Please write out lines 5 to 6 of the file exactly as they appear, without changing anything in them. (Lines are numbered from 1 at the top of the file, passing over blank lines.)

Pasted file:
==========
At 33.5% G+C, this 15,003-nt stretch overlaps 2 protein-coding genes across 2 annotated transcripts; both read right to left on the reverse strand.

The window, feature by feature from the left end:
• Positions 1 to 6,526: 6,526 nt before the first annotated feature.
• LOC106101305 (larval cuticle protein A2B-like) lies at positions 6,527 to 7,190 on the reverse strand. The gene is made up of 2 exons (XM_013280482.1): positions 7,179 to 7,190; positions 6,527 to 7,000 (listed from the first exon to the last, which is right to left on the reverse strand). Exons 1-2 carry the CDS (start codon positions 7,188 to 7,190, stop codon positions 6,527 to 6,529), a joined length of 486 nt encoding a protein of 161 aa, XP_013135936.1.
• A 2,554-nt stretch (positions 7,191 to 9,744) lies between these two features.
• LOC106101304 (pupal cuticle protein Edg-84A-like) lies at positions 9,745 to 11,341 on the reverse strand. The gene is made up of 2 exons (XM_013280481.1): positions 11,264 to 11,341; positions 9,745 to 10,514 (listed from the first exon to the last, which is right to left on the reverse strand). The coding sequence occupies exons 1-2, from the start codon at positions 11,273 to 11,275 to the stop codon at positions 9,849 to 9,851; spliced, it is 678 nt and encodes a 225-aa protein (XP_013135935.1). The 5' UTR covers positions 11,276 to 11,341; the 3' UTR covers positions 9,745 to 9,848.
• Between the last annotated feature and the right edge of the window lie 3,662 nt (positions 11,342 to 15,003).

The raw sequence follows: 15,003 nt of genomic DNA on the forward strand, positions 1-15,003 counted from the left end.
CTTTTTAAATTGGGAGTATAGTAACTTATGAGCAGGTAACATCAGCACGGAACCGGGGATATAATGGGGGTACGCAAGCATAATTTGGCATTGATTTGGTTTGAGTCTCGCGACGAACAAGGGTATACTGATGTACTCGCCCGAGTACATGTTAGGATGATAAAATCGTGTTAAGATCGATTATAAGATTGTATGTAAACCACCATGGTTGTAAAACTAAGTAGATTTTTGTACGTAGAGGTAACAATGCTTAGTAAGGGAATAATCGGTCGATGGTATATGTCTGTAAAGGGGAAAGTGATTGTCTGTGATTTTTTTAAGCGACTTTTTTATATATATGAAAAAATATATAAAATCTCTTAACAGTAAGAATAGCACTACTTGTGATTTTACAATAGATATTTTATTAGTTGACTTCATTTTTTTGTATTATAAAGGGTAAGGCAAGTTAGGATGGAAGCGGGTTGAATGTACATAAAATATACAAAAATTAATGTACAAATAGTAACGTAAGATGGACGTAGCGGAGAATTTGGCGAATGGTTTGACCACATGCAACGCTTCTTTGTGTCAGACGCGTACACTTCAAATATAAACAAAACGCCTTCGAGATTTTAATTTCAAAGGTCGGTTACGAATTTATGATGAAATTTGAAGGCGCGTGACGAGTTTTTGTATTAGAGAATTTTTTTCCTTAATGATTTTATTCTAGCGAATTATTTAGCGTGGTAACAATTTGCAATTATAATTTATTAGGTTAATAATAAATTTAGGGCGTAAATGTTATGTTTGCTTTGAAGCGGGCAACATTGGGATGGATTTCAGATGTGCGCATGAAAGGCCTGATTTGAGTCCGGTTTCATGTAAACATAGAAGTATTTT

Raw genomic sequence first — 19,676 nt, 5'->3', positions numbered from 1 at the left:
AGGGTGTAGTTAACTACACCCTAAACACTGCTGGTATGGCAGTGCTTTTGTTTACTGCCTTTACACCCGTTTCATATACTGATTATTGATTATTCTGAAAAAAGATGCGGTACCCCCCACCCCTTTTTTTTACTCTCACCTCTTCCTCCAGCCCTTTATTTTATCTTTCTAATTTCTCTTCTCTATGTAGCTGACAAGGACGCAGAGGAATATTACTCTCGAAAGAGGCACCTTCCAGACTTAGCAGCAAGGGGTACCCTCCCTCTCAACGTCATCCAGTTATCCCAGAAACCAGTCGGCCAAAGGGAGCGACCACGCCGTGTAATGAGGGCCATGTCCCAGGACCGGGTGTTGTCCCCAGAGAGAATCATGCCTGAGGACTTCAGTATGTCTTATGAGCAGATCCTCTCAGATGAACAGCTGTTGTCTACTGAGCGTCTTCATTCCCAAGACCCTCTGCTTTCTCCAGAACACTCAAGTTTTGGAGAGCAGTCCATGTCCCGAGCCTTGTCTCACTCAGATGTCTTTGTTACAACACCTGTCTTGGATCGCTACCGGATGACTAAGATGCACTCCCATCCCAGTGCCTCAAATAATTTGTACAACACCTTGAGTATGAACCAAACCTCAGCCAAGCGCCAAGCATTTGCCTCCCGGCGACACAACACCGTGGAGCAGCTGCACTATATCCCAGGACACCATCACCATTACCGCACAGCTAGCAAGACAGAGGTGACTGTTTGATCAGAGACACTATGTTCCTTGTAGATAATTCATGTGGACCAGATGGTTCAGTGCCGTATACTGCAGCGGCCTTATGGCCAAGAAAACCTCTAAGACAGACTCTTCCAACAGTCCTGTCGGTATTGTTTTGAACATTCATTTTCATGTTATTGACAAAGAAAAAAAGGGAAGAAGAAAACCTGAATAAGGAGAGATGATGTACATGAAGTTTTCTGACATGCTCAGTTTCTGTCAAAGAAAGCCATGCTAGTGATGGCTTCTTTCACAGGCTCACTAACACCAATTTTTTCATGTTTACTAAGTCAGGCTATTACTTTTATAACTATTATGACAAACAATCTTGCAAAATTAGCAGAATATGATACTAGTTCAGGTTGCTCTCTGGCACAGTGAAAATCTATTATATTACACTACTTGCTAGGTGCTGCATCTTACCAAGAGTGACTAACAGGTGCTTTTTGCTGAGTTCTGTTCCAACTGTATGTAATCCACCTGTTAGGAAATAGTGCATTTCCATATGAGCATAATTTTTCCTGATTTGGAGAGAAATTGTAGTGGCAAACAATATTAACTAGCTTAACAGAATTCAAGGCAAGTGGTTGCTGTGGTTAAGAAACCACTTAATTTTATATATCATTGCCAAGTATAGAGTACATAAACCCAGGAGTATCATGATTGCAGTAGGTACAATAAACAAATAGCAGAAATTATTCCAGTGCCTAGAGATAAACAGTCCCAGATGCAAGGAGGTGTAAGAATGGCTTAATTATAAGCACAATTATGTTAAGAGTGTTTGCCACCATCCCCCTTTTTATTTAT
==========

• A 2,554-nt stretch (positions 7,191 to 9,744) lies between these two features.
• LOC106101304 (pupal cuticle protein Edg-84A-like) lies at positions 9,745 to 11,341 on the reverse strand. The gene is made up of 2 exons (XM_013280481.1): positions 11,264 to 11,341; positions 9,745 to 10,514 (listed from the first exon to the last, which is right to left on the reverse strand). The coding sequence occupies exons 1-2, from the start codon at positions 11,273 to 11,275 to the stop codon at positions 9,849 to 9,851; spliced, it is 678 nt and encodes a 225-aa protein (XP_013135935.1). The 5' UTR covers positions 11,276 to 11,341; the 3' UTR covers positions 9,745 to 9,848.